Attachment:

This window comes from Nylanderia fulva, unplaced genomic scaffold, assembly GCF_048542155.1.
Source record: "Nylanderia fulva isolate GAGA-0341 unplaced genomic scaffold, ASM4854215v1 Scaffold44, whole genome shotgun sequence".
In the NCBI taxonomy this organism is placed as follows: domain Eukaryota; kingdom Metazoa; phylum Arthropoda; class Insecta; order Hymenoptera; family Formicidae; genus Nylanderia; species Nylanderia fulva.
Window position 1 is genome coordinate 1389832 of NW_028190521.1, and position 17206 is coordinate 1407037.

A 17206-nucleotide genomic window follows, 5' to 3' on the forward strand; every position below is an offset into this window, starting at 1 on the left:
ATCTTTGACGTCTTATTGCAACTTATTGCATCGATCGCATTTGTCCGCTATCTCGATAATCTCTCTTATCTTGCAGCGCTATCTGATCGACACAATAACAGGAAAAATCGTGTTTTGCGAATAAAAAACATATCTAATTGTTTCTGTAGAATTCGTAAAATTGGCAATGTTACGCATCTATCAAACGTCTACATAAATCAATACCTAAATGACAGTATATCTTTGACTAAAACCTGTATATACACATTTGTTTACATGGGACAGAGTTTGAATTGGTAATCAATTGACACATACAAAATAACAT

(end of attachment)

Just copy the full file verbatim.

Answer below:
This window comes from Nylanderia fulva, unplaced genomic scaffold, assembly GCF_048542155.1.
Source record: "Nylanderia fulva isolate GAGA-0341 unplaced genomic scaffold, ASM4854215v1 Scaffold44, whole genome shotgun sequence".
In the NCBI taxonomy this organism is placed as follows: domain Eukaryota; kingdom Metazoa; phylum Arthropoda; class Insecta; order Hymenoptera; family Formicidae; genus Nylanderia; species Nylanderia fulva.
Window position 1 is genome coordinate 1389832 of NW_028190521.1, and position 17206 is coordinate 1407037.

A 17206-nucleotide genomic window follows, 5' to 3' on the forward strand; every position below is an offset into this window, starting at 1 on the left:
ATCTTTGACGTCTTATTGCAACTTATTGCATCGATCGCATTTGTCCGCTATCTCGATAATCTCTCTTATCTTGCAGCGCTATCTGATCGACACAATAACAGGAAAAATCGTGTTTTGCGAATAAAAAACATATCTAATTGTTTCTGTAGAATTCGTAAAATTGGCAATGTTACGCATCTATCAAACGTCTACATAAATCAATACCTAAATGACAGTATATCTTTGACTAAAACCTGTATATACACATTTGTTTACATGGGACAGAGTTTGAATTGGTAATCAATTGACACATACAAAATAACAT